While Australia still has considerable coal reserves and existing coal-fired power generators will not close before they are literally worn out (we only have to look at Hazelwood as an example), most countries that have relied on coal-driven electricity generation are seeking alternatives to meet increased demand, which in many cases is falling as energy efficiency measures kick in.

There is a future for the coal sector, but it is certainly not as rosy as it was, nor will it probably ever be again.

Matthew Currell, Lecturer in Hydrogeology, School of Environmental Engineering, RMIT University

The Carmichael mine, if constructed, is estimated to involve the extraction of approximately 12 gigalitres (billion litres) of groundwater. This is a very large amount of water – equivalent to about half of the yearly water extracted by two and a half thousand active coal seam gas wells in Queensland’s Surat and Bowen basins.

The mine does not have the consent of the traditional owners of the region, who have expressed deep concerns over the impact the mine would have on the landscape in the Wangan and Jagalingou country. In particular, the springs and streams that are fed by groundwater and support the ecological environments of the area are likely to be significantly affected.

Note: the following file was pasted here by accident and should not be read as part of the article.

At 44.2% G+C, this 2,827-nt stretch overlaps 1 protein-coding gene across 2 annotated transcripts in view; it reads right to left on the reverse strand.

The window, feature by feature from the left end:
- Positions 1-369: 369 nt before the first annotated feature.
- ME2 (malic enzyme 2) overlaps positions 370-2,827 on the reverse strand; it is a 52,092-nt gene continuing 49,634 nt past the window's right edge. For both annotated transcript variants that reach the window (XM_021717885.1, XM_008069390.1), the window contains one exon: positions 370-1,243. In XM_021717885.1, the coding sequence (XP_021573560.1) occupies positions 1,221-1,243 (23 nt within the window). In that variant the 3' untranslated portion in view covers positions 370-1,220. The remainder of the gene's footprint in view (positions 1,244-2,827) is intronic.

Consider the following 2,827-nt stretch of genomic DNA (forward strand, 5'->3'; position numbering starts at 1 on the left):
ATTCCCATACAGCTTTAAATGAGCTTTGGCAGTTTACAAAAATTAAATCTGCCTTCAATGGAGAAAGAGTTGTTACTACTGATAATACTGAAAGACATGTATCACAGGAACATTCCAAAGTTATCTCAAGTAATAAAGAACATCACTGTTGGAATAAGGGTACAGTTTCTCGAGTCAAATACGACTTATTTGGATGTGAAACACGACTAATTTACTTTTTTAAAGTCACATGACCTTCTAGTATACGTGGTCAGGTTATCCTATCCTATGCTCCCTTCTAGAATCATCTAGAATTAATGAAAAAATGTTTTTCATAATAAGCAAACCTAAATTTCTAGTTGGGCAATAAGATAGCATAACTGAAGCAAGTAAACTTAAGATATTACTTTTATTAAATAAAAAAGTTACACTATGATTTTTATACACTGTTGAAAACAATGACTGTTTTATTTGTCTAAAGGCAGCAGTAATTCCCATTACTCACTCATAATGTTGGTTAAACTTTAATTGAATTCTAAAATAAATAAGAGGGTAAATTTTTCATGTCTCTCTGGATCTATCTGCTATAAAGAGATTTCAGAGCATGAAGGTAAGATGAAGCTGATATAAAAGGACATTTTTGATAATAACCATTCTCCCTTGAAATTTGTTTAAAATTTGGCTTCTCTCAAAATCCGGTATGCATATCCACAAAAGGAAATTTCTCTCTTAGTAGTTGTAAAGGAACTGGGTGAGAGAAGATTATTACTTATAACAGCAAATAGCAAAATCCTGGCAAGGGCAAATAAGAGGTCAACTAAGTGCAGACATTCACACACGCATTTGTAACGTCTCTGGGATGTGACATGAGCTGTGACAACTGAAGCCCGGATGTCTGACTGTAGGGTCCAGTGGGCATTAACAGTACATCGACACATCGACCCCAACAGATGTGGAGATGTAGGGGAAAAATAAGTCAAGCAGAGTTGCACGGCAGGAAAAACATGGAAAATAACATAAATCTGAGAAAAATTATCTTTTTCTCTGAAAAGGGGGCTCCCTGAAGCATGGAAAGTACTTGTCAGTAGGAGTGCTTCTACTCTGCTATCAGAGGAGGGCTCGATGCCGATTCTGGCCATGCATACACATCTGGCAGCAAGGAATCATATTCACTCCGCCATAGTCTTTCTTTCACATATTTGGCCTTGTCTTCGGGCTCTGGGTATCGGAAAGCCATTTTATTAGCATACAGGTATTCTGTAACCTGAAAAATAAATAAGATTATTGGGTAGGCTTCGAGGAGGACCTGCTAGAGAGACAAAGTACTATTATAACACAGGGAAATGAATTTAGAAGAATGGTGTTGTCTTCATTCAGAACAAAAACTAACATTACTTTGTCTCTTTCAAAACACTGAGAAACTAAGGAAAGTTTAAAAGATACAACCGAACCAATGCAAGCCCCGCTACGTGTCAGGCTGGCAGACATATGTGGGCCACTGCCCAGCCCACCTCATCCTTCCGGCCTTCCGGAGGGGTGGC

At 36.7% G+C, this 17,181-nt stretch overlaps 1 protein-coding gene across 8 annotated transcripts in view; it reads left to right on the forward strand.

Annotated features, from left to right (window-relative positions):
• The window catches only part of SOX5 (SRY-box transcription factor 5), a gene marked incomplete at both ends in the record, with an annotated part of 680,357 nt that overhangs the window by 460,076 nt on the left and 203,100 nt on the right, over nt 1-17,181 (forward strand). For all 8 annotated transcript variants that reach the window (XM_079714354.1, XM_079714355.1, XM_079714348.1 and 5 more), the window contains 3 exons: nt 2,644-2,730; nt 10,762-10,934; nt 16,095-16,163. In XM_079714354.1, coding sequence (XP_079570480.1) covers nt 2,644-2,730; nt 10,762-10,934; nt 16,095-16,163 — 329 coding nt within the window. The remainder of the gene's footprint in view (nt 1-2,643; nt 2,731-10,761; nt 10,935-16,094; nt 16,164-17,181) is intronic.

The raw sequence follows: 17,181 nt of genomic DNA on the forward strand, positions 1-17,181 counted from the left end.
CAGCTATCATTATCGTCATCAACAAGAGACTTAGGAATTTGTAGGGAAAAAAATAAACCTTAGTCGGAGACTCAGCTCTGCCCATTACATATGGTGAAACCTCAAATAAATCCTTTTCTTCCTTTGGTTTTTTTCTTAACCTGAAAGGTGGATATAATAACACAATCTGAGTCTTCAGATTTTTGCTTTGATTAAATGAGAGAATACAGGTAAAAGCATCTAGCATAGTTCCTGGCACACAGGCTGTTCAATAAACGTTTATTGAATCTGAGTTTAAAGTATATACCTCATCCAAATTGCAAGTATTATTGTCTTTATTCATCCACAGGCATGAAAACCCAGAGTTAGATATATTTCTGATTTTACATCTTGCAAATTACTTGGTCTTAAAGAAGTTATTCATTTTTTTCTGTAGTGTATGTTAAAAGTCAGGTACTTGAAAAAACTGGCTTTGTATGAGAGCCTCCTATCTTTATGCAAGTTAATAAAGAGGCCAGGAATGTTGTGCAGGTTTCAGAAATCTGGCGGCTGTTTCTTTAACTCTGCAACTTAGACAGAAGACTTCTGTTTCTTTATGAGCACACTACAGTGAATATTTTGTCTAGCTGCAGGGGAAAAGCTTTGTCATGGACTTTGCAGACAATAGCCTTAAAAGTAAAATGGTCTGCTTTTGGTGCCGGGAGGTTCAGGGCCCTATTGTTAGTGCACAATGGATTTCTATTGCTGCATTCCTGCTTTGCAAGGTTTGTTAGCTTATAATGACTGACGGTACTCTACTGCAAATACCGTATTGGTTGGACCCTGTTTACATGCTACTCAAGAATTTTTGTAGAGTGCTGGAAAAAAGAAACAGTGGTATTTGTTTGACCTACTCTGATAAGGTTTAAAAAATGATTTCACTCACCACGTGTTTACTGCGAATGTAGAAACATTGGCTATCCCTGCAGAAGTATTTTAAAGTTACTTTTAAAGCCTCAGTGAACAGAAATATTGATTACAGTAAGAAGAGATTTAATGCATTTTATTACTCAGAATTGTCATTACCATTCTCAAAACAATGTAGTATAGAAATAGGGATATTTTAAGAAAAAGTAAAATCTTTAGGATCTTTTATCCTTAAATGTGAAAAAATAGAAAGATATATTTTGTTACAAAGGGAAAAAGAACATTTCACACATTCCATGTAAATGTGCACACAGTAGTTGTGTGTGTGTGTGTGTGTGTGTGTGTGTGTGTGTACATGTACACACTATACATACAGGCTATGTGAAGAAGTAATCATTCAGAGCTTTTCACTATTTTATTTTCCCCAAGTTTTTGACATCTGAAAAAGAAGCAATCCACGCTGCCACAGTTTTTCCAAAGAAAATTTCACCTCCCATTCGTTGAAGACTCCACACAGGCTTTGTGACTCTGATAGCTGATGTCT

The mine would cause large groundwater drawdowns, which would impact flows in the Carmichael river and in the Mellaluka Springs complex. The Doongmabulla Springs complex may also be affected; while the minister has imposed conditions of maximum allowable drawdown at these springs, the impacts are still uncertain and may not immediately manifest. Land subsidence is also expected to be significant – up to 5.5m over an area of nearly 8000 hectares.

Many of the groundwater modelling predictions about connections between shallow and deep aquifers, surface water features and the adjoining Great Artesian Basin are still uncertain. The minister’s approach of commissioning research to understand these issues would be a welcome step if it were to be conducted prior to the mine being given approval. However as in many recent cases, this sequence appears to be in the wrong order.

The Conversation

Samantha Hepburn, Professor, Faculty of Business and Law, Deakin University; Adam Lucas, Senior Lecturer, Science & Technology Studies Program, University of Wollongong, University of Wollongong; Craig Froome, Global Change Institute – Clean Energy Program Manager , The University of Queensland; Katherine Lake, Research Associate at the Centre for Resources, Energy and Environmental Law, University of Melbourne; Lynette Molyneaux, Researcher, Energy Economics and Management Group, Global Change Institute, The University of Queensland, and Matthew Currell, Lecturer in Hydrogeology, School of Environmental Engineering, RMIT University

This article was originally published on The Conversation. Read the original article.